In order to complete the testing, we worked with toolsets that include the RIPE Atlas probes and also network analysis and BGP AS-Path tools from Oracle Dyn. We specifically tested the latency toward users situated on two ISPs in the destination city. Remember, the target network latency is 75-80 ms or less. The results are in:

  • We tested two major ISPs in Russia. For one, the result and latency was always good (46 ms). For another, traffic from Stockholm to Russia almost always hairpinned through Amsterdam and AMS-IX. This more than doubles the overall RTT latency and takes it to the point of unacceptable latency. Not a good start, and not good news for those gaming organizations that elected to serve Russia out of Stockholm.
  • For one major ISP in Tel Aviv, traffic from Istanbul intermittently headed to northwest Europe, again transiting AMS-IX. This more than doubles the network route, interrupting quality to a significant degree.
  • Dubai is only 1,760 km from Kuwait City and should be a great location to serve its neighbor. Unfortunately, when accessing one particular major ISP in Kuwait from Dubai, 50% of the time traffic hairpinned to India for a total route of 18,800 km and latency of around 140 ms—well outside the required margin.
  • But spare a thought for our friends in Lima who are served by one of the country’s largest providers. Almost half of the traffic emanating from Sao Paulo has its network route tripled to 34,000 km by way of an extremely scenic route that takes in Miami and Texas. Network latency of 221 ms will lead to lots of frustrated users!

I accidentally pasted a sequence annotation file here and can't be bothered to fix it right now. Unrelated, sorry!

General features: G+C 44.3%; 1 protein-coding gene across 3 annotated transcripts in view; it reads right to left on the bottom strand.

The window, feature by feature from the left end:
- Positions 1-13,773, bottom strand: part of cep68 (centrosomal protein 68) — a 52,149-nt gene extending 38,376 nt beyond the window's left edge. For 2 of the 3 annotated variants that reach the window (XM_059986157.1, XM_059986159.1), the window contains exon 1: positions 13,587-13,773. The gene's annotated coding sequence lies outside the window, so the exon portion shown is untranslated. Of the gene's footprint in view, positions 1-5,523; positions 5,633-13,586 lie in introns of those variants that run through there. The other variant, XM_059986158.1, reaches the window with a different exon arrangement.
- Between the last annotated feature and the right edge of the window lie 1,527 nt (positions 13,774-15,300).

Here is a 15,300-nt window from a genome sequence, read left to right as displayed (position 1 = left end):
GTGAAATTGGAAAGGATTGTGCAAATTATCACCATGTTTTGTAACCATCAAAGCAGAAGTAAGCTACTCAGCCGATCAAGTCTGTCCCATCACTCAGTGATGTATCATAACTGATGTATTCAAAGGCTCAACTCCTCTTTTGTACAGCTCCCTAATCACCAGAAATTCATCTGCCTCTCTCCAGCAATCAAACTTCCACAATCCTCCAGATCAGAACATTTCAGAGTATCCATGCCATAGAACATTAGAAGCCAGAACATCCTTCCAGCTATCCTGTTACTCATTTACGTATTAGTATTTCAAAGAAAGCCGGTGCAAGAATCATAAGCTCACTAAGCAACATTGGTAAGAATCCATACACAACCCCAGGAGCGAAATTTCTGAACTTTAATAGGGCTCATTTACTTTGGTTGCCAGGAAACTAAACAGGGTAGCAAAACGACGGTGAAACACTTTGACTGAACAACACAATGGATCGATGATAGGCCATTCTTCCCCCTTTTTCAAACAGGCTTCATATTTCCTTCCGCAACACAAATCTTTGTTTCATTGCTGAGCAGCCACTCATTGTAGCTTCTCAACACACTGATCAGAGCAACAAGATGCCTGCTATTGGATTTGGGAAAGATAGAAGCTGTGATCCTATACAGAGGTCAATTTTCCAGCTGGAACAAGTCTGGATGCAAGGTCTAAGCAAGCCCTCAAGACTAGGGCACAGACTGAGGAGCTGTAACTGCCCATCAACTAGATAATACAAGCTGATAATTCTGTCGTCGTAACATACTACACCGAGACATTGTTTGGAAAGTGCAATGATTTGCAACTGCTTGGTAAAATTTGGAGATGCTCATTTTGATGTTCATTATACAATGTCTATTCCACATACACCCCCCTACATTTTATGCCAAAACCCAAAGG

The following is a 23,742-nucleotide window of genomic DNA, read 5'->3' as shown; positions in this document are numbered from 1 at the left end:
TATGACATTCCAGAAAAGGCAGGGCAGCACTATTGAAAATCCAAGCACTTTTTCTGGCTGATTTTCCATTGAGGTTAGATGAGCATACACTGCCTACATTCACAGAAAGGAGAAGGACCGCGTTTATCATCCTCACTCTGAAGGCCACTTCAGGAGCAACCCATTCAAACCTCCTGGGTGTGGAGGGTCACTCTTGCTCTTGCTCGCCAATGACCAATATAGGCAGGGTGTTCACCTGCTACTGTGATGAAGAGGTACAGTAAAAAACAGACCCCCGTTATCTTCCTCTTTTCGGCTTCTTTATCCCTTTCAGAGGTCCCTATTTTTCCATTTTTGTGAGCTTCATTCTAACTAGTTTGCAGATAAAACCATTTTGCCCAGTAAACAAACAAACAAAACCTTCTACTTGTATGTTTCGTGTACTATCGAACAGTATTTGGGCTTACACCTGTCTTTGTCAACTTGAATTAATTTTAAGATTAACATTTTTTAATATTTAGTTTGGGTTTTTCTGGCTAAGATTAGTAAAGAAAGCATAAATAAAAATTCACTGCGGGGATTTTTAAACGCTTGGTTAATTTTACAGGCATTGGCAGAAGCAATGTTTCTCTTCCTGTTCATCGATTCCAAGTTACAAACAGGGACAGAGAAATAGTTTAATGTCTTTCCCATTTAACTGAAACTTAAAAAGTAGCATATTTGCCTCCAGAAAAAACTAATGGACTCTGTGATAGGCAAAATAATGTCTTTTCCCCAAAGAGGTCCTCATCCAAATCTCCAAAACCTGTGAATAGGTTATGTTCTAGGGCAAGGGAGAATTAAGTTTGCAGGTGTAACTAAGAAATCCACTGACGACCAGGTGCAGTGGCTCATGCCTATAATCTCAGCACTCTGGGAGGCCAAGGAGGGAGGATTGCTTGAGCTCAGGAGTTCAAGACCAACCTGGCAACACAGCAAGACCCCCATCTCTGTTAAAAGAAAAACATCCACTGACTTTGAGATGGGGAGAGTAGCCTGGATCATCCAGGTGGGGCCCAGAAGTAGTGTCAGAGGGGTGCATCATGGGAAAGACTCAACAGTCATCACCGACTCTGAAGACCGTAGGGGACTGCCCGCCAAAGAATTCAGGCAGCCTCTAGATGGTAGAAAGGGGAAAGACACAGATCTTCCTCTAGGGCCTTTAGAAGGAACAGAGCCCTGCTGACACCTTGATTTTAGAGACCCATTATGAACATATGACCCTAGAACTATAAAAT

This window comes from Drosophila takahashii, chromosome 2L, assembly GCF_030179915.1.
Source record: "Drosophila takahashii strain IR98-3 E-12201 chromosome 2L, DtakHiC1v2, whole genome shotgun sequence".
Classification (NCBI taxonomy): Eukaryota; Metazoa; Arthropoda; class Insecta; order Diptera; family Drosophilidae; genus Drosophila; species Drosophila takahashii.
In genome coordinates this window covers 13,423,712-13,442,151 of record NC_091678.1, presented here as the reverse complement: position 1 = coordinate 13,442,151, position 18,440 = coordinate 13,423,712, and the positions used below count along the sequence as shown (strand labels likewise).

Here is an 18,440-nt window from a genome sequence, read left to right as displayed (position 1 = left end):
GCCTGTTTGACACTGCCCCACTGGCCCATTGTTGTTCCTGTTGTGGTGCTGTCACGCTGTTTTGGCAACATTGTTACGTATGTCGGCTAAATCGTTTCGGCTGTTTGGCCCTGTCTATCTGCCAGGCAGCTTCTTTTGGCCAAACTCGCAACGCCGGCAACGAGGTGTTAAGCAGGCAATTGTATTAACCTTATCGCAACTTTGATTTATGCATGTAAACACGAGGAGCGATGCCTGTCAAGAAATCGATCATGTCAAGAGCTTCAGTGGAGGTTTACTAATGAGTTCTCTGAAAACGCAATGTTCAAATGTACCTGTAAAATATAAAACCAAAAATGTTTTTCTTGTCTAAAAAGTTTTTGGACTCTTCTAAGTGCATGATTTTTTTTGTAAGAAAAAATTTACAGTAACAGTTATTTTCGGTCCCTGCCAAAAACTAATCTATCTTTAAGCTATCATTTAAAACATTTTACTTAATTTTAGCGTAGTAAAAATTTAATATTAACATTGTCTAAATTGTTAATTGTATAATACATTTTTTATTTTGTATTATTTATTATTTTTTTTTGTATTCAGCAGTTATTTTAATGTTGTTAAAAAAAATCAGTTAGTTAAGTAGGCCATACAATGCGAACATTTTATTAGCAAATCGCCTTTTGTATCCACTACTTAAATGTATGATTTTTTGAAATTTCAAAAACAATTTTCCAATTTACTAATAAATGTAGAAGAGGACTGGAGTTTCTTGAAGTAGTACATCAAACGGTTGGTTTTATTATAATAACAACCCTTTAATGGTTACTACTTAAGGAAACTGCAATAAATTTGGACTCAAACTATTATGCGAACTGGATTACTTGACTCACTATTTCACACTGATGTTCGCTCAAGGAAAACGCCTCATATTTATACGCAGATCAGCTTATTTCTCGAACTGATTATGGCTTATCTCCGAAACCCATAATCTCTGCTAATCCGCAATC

How can the industry respond?

The solution to these issues must start with the network and peering community.

  • First, peer more; maximize your existing edge nodes and leverage multiple internet exchanges and more private network interconnects (PNI).
  • Next, in emerging locations, we must work together to demand and institute more local peering ecosystems that do away with these hairpin models.
  • Industry players should make a cooperative effort to achieve the greatest levels of interconnection.  Employing tactics to limit competitors’ access have detrimental long-term impacts and outcomes to emerging regions and cities, and contribute to such sub-optimal network routing.
  • Finally, more research is needed to establish a baseline of the current predominant routing topologies so that action can be taken. Equinix is already working with major content and gaming partners in this area and we will continue these efforts.

Cooperation will solve the current challenges. Gaming will continue to grow and reach new markets. Interconnection and openness hold the key.

[1] Jonathan Vanian, “Cloud Gaming Is Big Tech’s New Street Fight,” Fortune, June 19, 2019.

[2]Andrew Paradise, “The Rise of eSports as a Spectator Phenomenon,” VentureBeat, November 30, 2018.

[3]Richard Leadbetter, Google Stadia Specs Analysis & Exclusive Performance Testing, Digital Foundry YouTube Channel, March 19, 2019.

2.5 billion

gamers will generate US$152 billion in overall global revenue for the gaming sector

Brenden Rawle
Brenden Rawle Director of Interconnection in EMEA
Martin Atkinson
Martin Atkinson Senior Manager of Peering and Interconnection EMEA, Equinix